GamesBeat

See how Microsoft is going Hollywood with Xbox Entertainment Studios

Cortana,  a character in Halo, owned by Microsoft

Above: Cortana, a popular character from the Halo universe.

Image Credit: Wikia

GamesBeat: Do you have multiple release strategies for these productions?

Tellem: What’s great about this is there aren’t any models. We’re going to be experimenting with a lot of different ways in which we can distribute. Obviously, we can start with our platform. You look at the Xbox platform, at tablets. The service we’re trying to build can live on the console and off the console as well.

As you look at the portfolio and the types of shows we’re looking at, each will be dictated by a different model or a different distribution plan and strategy. Unlike our old business, where you had to fill slots, it’s a pretty open-ended platform. We’re not restricted by formats. We’re not restricted by length of content. We’re seriously looking at certain things that will be in front of a paywall or behind it. The focus is to enhance the value proposition for the Xbox Live subscribers. Original content, for us, will be the differentiator. We can always say that either it will be only on Xbox or best on Xbox. That leaves a little bit of room.

GamesBeat: Is there an advertising component as well?

Tellem: The way we’re looking at it right now, certain programs will be supported by advertising. To tell you the truth, we’re kind of reframing our presence there, as far as our existence and what our content focus is.

GamesBeat: Can you talk about the support within Microsoft given the CEO changeover?

Tellem: This has been an amazing year and a half. For me, the transition from CBS to Microsoft is like an entirely different world. The way that processes are … they’re similar, but it’s more complex. It took me a good year to figure it all out, and I’m still learning. But it’s easier now. We went through the [reorganization]. The whole concept of one Microsoft made total sense to me. I think people are embracing that concept.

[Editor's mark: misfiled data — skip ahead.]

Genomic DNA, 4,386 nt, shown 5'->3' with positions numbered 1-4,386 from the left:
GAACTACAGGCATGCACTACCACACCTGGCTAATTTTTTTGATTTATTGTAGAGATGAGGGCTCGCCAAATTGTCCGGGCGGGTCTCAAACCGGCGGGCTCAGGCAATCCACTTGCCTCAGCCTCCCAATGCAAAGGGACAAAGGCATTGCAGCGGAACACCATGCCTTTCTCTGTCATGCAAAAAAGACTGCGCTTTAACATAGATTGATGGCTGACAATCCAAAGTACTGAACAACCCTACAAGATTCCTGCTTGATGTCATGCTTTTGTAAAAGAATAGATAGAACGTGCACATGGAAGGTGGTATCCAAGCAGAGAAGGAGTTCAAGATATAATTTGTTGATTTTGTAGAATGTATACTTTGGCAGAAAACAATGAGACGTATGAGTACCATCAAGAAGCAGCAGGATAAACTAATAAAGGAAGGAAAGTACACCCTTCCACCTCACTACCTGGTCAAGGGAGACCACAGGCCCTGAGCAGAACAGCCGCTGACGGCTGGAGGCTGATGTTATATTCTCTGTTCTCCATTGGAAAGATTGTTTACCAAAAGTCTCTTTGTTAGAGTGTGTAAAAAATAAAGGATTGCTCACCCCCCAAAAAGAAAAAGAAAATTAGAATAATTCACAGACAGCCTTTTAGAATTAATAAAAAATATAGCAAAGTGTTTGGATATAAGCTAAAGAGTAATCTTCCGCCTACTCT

Satya Nadella Microsoft Le Web Flickr

Above: Microsoft CEO Satya Nadella.

With Satya Nadella, even in the short tenure that he’s been CEO, he’s resetting everyone’s perspective. He’s very focused on the consumer. He’s focused on making sure that there’s a lot of usage in all of our software content. He’s very supportive of what we’re trying to build. … Not that we’re incumbents by any means. We’re challengers. Certainly, I feel that way in what we’re trying to build here.

GamesBeat: What do you feel about the prospect of your competition being able to get more and potentially better shows?

Tellem: We have Netflix, Hulu, and Amazon on our platform. It really isn’t a question of competing with them. We aren’t. What it is is trying to figure out our audience. We’re offering up an amazing service that involves 100 apps right now. We have incredible games. They’re offering linear content. They don’t have that kind of interactive opportunity that we’re going to capitalize on. I don’t see us in a competitive situation at all.

If I hear, “Oh, Netflix bought this show,” that’s great. It gives another opportunity for people to use our service to access Netflix content. That’s a good thing.

GamesBeat: Would you offer other streaming services opportunities to use your interactive elements?

Tellem: Sure. Last year we did a deal with the NFL where we’re doing just that. We’re offering realtime personalized highlights and updates to your fantasy league. You can snap to Madden during halftime. … Like I said, it’s either best on or only on. That’s our focus.

Xbox NFL 3

Above: The NFL experience on Xbox One.

Image Credit: Microsoft